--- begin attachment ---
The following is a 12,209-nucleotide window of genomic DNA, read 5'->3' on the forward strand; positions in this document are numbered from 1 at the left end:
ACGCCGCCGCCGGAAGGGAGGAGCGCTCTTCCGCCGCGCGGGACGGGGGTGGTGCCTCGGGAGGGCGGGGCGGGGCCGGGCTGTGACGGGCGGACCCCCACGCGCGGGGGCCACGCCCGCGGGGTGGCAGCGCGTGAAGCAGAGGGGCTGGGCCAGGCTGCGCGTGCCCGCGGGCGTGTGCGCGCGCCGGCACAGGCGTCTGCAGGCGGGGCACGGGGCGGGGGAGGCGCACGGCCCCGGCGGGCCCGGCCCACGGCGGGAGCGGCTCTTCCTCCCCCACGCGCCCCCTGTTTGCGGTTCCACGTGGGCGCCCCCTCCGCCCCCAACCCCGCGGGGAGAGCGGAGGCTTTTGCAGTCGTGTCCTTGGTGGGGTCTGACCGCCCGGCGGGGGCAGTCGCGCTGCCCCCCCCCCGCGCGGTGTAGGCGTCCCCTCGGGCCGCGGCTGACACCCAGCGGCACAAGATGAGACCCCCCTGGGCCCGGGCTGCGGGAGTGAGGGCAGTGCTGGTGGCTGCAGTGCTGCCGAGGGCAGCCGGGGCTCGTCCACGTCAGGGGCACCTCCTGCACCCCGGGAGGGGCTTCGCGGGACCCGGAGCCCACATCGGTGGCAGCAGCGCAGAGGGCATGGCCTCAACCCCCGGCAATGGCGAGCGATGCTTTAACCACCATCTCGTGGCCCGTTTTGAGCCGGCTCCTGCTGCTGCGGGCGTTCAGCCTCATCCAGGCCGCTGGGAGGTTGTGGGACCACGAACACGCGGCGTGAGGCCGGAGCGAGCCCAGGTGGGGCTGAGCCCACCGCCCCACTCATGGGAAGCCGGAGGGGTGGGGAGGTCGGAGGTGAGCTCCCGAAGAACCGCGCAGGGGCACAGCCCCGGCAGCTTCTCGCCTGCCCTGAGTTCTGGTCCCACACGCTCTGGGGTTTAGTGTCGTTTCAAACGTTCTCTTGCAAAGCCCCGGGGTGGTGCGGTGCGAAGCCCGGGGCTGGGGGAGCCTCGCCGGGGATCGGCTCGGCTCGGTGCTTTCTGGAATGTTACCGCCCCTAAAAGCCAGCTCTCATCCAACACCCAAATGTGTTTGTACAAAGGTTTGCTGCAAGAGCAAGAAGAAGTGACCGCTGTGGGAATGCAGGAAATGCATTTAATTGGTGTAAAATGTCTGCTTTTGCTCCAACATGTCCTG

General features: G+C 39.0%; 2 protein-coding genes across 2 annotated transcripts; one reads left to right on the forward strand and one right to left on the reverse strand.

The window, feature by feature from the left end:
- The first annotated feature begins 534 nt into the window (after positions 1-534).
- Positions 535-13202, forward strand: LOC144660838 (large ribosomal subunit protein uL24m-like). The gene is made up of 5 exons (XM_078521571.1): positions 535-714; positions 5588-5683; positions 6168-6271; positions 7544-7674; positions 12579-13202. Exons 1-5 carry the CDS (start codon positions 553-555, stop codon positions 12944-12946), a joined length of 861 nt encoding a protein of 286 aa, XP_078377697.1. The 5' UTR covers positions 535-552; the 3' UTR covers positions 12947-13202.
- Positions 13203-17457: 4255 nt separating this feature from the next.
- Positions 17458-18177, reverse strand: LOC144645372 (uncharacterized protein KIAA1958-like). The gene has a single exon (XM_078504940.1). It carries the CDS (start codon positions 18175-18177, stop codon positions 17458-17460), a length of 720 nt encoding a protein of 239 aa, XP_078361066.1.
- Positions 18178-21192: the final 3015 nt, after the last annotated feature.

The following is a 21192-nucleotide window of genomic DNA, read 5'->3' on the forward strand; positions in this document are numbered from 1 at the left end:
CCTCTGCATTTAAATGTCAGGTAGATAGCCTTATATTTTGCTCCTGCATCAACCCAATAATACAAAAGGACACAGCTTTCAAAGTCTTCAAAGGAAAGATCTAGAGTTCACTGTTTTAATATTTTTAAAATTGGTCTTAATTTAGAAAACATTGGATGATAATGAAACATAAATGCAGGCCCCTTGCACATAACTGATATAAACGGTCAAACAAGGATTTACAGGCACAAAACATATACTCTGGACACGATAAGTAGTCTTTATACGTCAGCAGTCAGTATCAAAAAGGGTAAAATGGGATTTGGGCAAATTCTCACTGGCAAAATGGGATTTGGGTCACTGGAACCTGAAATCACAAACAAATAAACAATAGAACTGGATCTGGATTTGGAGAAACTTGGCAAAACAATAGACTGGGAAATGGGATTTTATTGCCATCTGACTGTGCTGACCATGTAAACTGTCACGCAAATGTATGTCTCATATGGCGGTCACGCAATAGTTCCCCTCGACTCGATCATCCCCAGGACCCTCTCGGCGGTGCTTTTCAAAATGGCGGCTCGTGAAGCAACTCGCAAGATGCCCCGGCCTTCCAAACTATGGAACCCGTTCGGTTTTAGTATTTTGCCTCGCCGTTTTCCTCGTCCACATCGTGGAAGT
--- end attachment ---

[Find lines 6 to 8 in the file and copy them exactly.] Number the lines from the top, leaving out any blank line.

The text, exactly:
- Positions 535-13202, forward strand: LOC144660838 (large ribosomal subunit protein uL24m-like). The gene is made up of 5 exons (XM_078521571.1): positions 535-714; positions 5588-5683; positions 6168-6271; positions 7544-7674; positions 12579-13202. Exons 1-5 carry the CDS (start codon positions 553-555, stop codon positions 12944-12946), a joined length of 861 nt encoding a protein of 286 aa, XP_078377697.1. The 5' UTR covers positions 535-552; the 3' UTR covers positions 12947-13202.
- Positions 13203-17457: 4255 nt separating this feature from the next.
- Positions 17458-18177, reverse strand: LOC144645372 (uncharacterized protein KIAA1958-like). The gene has a single exon (XM_078504940.1). It carries the CDS (start codon positions 18175-18177, stop codon positions 17458-17460), a length of 720 nt encoding a protein of 239 aa, XP_078361066.1.